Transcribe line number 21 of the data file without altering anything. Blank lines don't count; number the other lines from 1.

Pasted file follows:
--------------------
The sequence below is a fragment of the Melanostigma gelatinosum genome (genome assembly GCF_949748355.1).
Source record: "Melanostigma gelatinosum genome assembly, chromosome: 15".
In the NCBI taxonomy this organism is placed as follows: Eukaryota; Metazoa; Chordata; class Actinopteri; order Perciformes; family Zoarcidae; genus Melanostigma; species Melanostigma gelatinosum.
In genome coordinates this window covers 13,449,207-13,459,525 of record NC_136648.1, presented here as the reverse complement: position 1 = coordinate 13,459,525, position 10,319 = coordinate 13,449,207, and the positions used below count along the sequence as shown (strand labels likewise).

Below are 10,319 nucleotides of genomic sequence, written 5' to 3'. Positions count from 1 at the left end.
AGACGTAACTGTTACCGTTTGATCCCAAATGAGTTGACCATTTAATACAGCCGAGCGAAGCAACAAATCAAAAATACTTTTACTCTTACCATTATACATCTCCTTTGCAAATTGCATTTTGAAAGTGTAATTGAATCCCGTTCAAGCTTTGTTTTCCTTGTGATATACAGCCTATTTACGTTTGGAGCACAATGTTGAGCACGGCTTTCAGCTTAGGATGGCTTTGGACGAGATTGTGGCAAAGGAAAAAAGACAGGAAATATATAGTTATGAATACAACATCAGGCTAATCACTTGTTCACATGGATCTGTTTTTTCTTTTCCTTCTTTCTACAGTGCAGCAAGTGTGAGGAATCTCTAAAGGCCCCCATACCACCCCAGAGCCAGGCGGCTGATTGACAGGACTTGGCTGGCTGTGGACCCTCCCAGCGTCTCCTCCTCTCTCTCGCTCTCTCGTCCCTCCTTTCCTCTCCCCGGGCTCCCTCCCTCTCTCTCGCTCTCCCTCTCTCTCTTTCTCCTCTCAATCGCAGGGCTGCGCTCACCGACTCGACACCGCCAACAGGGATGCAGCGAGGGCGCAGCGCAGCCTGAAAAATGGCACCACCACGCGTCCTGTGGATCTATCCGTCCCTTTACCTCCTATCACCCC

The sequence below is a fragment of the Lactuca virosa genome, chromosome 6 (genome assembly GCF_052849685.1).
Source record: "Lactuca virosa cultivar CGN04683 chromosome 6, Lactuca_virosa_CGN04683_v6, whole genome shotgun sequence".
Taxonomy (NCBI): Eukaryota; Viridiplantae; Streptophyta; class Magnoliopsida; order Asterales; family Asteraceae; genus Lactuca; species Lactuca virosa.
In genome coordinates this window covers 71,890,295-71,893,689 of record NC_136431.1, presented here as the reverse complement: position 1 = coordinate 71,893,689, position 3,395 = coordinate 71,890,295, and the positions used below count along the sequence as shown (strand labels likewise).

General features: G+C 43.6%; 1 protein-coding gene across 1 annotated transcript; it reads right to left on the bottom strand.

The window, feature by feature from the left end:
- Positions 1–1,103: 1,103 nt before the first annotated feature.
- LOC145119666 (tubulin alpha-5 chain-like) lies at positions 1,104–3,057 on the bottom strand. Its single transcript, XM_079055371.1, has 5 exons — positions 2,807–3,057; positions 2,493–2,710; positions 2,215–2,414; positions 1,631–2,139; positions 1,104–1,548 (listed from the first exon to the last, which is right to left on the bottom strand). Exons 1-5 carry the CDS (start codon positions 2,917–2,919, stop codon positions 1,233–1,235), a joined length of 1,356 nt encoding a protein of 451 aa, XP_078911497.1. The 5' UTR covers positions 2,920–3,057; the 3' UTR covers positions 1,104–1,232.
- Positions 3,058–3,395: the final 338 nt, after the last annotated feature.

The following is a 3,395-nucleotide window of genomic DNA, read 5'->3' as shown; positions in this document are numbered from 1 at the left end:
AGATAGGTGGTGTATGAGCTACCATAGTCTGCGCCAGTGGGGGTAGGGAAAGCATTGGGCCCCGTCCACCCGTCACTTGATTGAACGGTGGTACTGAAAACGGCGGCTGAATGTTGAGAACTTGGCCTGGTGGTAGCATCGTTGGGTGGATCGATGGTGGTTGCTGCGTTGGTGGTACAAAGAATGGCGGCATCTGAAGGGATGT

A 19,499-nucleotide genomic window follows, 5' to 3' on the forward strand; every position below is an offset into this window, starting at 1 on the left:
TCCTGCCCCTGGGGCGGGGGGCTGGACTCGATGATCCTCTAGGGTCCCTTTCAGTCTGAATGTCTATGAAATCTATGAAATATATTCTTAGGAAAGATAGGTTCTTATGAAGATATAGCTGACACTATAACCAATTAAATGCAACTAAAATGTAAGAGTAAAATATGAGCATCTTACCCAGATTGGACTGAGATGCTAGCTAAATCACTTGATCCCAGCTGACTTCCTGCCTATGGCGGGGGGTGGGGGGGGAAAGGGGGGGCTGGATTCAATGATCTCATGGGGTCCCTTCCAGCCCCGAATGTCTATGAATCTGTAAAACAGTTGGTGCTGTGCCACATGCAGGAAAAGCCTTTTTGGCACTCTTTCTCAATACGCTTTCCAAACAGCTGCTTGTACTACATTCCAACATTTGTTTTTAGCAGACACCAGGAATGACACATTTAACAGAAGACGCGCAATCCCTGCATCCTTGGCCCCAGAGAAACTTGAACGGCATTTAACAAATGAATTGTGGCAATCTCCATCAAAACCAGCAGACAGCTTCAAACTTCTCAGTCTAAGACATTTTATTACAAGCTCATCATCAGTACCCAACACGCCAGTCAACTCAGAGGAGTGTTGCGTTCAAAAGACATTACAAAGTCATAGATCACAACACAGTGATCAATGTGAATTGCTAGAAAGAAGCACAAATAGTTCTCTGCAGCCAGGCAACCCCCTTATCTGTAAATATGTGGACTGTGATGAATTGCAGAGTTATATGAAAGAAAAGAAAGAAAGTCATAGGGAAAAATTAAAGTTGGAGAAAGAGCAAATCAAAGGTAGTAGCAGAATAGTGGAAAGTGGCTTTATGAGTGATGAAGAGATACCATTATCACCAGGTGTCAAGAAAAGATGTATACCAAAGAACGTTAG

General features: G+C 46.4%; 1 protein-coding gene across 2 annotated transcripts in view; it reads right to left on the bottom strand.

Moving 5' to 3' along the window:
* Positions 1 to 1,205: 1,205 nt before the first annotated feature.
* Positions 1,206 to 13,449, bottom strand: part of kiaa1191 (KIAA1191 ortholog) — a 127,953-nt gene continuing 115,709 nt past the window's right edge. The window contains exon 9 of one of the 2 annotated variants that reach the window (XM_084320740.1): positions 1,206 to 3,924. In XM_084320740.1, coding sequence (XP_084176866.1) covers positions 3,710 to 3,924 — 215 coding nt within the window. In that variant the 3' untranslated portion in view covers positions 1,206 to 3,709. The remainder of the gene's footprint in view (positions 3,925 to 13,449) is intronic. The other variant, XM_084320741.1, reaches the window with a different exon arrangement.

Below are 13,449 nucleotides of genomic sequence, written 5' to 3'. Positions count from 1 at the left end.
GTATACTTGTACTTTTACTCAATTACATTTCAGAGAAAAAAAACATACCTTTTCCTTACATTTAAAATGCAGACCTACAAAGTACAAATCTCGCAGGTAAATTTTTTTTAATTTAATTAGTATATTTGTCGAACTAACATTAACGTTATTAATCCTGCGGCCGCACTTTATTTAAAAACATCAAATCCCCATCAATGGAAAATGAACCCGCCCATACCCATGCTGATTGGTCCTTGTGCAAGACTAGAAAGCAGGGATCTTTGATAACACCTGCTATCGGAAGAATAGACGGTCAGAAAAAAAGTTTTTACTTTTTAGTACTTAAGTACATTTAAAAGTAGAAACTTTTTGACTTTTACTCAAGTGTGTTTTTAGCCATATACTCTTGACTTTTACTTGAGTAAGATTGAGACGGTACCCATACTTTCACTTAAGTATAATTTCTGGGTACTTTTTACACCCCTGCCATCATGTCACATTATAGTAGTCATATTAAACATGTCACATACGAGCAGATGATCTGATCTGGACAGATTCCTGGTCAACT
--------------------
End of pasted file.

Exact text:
Moving 5' to 3' along the window: